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Eritrean troops killed hundreds of Ethiopian civilians in Axum — Amnesty



Eritrean soldiers killed hundreds of civilians in Ethiopia’s ancient town of Axum between Nov. 28 and 29, rights group Amnesty International said on Friday, one of several mass killings reported during a conflict that erupted nearly four months ago in the northern region of Tigray.

“Over an approximately 24-hour period, on 28-29 November 2020, Eritrean troops operating in the Ethiopian city of Axum killed many hundreds of civilians,” Amnesty said, citing 41 witnesses.

The rights group said that the mass execution of civilians by Eritrean troops may amount to crimes against humanity.

The Ethiopian government’s emergency task force for the Tigray said on Thursday that investigations into violence in Axum were underway.

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The state-run Ethiopian Human Rights Commission released a statement timed to coincide with the Amnesty report, saying preliminary investigations indicated that Eritrean soldiers had killed an unknown number of civilians in Axum in retaliation for an earlier attack by soldiers of the Tigray People’s Liberation Front (TPLF), the region’s ousted ruling party.

Eritrea’s foreign minister, Osman Saleh Mohammed, did not respond to requests for comment.

News of the mass killing took months to confirm; communications to Tigray were down for many weeks and media access has been tightly restricted, although that is now loosening slightly.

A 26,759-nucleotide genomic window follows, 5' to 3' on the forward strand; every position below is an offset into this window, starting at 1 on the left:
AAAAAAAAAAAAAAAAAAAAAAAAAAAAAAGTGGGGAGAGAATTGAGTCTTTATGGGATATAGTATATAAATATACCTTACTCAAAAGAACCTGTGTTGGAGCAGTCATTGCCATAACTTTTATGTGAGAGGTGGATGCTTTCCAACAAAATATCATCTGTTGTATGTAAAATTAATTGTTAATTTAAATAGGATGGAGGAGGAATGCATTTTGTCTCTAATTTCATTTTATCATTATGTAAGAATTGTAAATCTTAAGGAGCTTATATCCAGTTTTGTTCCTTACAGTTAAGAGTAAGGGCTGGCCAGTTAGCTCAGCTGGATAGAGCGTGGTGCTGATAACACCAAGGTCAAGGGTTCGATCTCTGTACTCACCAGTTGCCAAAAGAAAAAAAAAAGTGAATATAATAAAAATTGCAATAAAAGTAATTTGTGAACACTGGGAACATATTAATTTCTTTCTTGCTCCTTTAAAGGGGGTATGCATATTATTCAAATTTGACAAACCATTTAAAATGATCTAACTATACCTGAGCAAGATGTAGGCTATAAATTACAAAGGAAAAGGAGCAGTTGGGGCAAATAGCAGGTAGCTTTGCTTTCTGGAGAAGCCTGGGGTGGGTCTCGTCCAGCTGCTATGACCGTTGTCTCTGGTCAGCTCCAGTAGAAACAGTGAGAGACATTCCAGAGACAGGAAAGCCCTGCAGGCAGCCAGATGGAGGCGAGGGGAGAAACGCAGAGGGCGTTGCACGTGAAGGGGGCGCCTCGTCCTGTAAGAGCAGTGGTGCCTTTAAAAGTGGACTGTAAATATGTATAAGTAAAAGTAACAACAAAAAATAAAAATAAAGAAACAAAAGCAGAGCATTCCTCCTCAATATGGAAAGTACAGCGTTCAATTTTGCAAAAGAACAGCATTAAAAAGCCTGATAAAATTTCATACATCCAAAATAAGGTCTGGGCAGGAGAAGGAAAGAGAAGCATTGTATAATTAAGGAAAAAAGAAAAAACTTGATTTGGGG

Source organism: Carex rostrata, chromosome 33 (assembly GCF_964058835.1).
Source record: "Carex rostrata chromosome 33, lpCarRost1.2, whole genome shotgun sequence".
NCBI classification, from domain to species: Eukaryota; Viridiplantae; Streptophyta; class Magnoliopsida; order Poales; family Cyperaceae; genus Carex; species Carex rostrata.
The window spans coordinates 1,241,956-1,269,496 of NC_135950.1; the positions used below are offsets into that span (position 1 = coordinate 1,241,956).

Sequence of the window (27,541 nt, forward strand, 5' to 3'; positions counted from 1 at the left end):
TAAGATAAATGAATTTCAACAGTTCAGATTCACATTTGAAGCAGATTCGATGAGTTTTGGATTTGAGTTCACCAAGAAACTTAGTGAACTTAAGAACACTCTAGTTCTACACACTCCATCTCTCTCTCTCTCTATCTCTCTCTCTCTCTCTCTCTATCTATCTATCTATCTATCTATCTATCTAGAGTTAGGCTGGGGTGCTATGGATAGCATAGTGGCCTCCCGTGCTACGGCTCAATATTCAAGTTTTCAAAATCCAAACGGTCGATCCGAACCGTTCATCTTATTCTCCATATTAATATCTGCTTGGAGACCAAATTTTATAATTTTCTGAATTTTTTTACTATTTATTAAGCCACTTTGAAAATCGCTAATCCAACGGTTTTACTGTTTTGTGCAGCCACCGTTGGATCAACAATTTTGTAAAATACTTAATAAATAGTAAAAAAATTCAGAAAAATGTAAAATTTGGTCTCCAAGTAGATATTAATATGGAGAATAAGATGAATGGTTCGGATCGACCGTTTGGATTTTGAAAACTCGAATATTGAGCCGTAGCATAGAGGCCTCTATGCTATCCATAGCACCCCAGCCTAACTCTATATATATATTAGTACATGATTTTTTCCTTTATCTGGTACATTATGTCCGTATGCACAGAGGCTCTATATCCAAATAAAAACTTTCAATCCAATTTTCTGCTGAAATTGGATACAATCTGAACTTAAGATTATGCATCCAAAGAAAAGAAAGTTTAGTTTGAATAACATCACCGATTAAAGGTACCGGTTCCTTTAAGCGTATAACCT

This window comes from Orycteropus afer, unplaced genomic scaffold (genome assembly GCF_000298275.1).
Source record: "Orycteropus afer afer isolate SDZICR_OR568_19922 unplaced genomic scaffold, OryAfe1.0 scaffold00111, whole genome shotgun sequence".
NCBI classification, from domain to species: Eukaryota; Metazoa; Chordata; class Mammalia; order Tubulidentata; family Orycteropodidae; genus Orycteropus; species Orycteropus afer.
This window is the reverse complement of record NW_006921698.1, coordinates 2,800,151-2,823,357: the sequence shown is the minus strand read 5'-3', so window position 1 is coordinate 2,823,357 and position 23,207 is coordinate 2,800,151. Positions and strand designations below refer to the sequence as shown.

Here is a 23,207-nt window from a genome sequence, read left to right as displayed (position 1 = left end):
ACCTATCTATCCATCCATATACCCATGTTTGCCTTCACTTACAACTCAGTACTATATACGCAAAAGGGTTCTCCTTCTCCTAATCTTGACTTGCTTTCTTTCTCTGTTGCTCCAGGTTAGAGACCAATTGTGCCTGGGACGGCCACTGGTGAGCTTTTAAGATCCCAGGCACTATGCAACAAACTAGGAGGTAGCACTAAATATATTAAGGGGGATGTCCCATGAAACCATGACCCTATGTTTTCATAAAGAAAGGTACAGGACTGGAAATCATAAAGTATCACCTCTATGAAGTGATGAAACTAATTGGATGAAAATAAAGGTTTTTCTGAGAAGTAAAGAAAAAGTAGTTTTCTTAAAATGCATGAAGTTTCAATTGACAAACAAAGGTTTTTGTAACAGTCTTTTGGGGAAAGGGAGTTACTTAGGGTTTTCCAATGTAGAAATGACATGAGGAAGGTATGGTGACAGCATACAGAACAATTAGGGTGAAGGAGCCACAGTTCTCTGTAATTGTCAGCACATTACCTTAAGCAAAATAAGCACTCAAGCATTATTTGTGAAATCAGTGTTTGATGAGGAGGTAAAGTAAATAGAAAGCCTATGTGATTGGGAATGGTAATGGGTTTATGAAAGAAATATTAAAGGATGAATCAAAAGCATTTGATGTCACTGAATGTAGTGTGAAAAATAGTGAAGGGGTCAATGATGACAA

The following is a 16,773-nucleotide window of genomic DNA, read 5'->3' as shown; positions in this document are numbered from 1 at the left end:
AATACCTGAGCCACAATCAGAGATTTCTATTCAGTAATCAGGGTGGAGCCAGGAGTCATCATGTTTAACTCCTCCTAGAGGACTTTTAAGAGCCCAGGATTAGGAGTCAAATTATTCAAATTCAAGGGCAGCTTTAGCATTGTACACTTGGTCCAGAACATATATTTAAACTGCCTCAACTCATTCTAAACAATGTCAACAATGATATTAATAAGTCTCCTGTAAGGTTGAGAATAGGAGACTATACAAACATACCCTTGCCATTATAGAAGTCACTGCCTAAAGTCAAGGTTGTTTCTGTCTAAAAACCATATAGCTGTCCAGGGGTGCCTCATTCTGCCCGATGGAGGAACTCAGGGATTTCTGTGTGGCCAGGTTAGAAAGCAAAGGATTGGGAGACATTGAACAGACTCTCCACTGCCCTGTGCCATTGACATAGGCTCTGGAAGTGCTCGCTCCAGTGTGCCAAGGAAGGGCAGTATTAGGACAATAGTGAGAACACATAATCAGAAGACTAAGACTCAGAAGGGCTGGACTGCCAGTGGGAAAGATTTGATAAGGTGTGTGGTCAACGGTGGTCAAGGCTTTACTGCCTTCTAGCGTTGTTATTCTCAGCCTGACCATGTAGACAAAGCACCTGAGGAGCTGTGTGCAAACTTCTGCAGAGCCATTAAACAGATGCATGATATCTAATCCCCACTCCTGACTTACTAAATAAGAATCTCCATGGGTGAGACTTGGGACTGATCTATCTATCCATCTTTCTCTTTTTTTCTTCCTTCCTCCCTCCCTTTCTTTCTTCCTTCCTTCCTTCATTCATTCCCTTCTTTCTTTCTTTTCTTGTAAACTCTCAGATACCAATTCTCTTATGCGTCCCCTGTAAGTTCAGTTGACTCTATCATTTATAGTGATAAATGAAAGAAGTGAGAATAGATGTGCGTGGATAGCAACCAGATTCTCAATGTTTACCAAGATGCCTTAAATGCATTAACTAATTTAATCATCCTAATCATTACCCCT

Both Ethiopia and Eritrea have previously denied that Eritrean troops were in Ethiopian territory. The TPLF and many residents say Eritrea intervened to support Ethiopian soldiers after the TPLF attacked government bases in the early hours of Nov. 4.

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Ethiopian Prime Minister Abiy Ahmed claimed victory on Nov. 28, the day that TPLF forces withdrew from Mekelle – and the day Amnesty says Eritreans were killing civilians in Axum.

The rights group said the killings were retaliation for an attack by local militia and that soldiers executed men and boys in the streets and engaged in extensive looting.

A Tigrayan man working in construction told Reuters that Eritrean soldiers shot dead six members of his family in Axum on Nov. 28, including his 17-year-old brother and 78-year-old father. Since phones were down, he found out more than a month later from residents who had buried them.

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“Everything our family had – all the happiness – has turned to darkness,” he said in an phone interview from the capital Addis Ababa this week.

Mulu Nega, head of Tigray’s government-appointed interim administration, told Reuters: “The police and the judiciary are investigating.”

Reuters could not reach people in Axum by phone. Communications to Tigray remain patchy, as does electricity.

Axum is a UNESCO World Heritage site, famed for its tall obelisks and ancient churches, including one reputed to house the Bible’s famed Ark of the Covenant.


Ivory Coast police rescue 68 children working on cocoa farms




FILE PHOTO: A farmer prepares to cut cocoa pods at a cocoa farm in Agboville, Ivory Coast April 24, 2017. REUTERS/LUC GNAGO

Police in Ivory Coast have rescued 68 children working on cocoa farms, most of whom were trafficked from neighbouring Burkina Faso, authorities said.

The West African country is the world’s top cocoa producer and has close to 1 million children working in the sector despite years of efforts to end child labour.